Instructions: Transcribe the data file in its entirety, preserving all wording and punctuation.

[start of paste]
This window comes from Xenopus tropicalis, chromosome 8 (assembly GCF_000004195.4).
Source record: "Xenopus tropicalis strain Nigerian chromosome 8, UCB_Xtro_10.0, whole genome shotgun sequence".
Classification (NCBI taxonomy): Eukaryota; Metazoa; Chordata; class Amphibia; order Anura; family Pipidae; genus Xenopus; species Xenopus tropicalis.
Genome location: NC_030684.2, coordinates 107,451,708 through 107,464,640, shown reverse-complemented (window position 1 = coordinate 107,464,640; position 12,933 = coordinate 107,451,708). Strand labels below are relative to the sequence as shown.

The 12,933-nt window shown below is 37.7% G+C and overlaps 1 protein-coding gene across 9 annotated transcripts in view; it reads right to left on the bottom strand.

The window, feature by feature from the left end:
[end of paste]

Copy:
This window comes from Xenopus tropicalis, chromosome 8 (assembly GCF_000004195.4).
Source record: "Xenopus tropicalis strain Nigerian chromosome 8, UCB_Xtro_10.0, whole genome shotgun sequence".
Classification (NCBI taxonomy): Eukaryota; Metazoa; Chordata; class Amphibia; order Anura; family Pipidae; genus Xenopus; species Xenopus tropicalis.
Genome location: NC_030684.2, coordinates 107,451,708 through 107,464,640, shown reverse-complemented (window position 1 = coordinate 107,464,640; position 12,933 = coordinate 107,451,708). Strand labels below are relative to the sequence as shown.

The 12,933-nt window shown below is 37.7% G+C and overlaps 1 protein-coding gene across 9 annotated transcripts in view; it reads right to left on the bottom strand.

The window, feature by feature from the left end: